Economists are sounding the alarm over the skyrocketing poverty rates among America's older populations.

The U.S. Census Bureau released new data regarding income, poverty and health insurance. The press release contained bleak findings, such as median household incomes falling by 2.3% from 2021 to 2022. Median income was $76,330 in 2021 and it fell to $74,580 in 2022, which is the most recent data.

However, the most shocking discovery concerned America's oldest population. More Americans aged 65 and older have slipped into poverty. The current percentage of impoverished seniors has been dubbed "unacceptable."

Poverty is defined by an individual who is unable to perform the most basic necessities. The Health and Human Services updated its poverty measure, which found a family of four would be considered impoverished if its annual income, before taxes, was $30,000 or less.

The poverty threshold for an individual is an annual gross income of $14,580 before taxes. The latest Census Data found that in Utica, roughly 24 percent of families are living in poverty.

It's estimated roughly 9,082 of Utica's residents are over the age of 65.

Per the latest round of data, roughly 8 percent of families living in Herkimer County are in poverty, as compared to the 10.1 percent of Oneida County families.

Further research found that 9.2 percent of Lewis County families are impoverished, while 9.8 of Onondaga County families are struggling. In Madison County, that number is 6.9 percent.

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That said, the National Council on Aging is sounding alarm that the latest data from the U.S. Census Bureau proves seniors make up a significant portion of those numbers.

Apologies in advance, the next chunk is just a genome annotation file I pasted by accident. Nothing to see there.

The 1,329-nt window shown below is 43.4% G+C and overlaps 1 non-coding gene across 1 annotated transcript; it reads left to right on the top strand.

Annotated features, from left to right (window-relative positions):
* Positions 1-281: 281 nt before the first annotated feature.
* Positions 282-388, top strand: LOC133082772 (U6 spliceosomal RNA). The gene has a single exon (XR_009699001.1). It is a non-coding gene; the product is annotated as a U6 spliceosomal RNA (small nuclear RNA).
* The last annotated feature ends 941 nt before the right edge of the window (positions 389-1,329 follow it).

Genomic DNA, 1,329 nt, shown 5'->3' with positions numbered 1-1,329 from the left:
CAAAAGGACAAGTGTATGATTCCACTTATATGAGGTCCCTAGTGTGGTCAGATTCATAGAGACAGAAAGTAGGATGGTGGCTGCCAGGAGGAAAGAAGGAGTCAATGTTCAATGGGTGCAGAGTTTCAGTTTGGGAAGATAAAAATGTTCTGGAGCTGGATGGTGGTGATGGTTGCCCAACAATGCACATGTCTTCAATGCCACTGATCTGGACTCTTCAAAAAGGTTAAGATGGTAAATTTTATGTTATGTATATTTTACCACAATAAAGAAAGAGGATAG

In fact, the country could be on the brink of a crisis if this trend continues.

14% of the nation's seniors live in poverty

Ramsey Alwin is the President and CEO of the National Council on Aging (NCOA) and she had extremely harsh words for the latest Census report.

For three years in a row, more Americans ages 65 and older are living in poverty—robbed of their ability to age with dignity. This is simply unacceptable in a country as rich as ours. Nor does it bode well for the 4.4 million Americans turning 65 next year.

The NCOA found that poverty rates among seniors skyrocketed since the pandemic. The rate back in 2020 was 9.5 percent. The number grew to 10.7 percent in 2021 until it exploded in 2022, with a rate of 14.1 percent.

That wasn't the only troubling number.

Read More: Central NY City Ranked #1 for Highest Childhood Poverty in USA

The NCOA also found poverty rates in children increased significantly: from the historic low of 5.2 percent reported back in 2021 to an alarming high of 12.4 percent in 2022.

How can we fix this?

The NCOA says the government needs to step up to stop our most vulnerable from falling behind. The organization hailed Social Security as a life-saving measure that has already moved 20.1 million older adults out of poverty.

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Moreover, the SSI program elevated 1.6 million seniors from poverty.

The NCOA also highlighted these programs for being critical in the fight to end poverty in America: the Supplemental Nutrition Assistance Program (SNAP) and the Supplemental Security Income.

Additionally, the organization credited housing subsidies as also making a dent in the numbers.

We have the programs in place to alleviate poverty. Now we need the political will and resources to do so.

NCOA also says more needs to be done to connect vulnerable seniors with these government-funded programs.

Read More: Rural New Yorkers May Have Harder Time Securing Food Stamps

It's estimated that 5 million older Americans alone are eligible for SNAP, which amounts to $6.3 billion a year.

Overall, we estimate that eligible older adults are leaving $30 billion on the table annually because they're not enrolled in public benefits.

To tackle the issue head on, the NCOA and 6 other national organizations that focus on health are demanding action from lawmakers in the House and Senate.

They are petitioning for increased, permanent funding for these programs. It's estimated  $75 million is needed to expand benefits outreach and enrollment efforts.

The NCOA says if this measure comes to pass, it will help stop the skyrocketing poverty rates and protect Americans of all ages.

Happy senior man and women looking at computer
Jacob Wackerhausen
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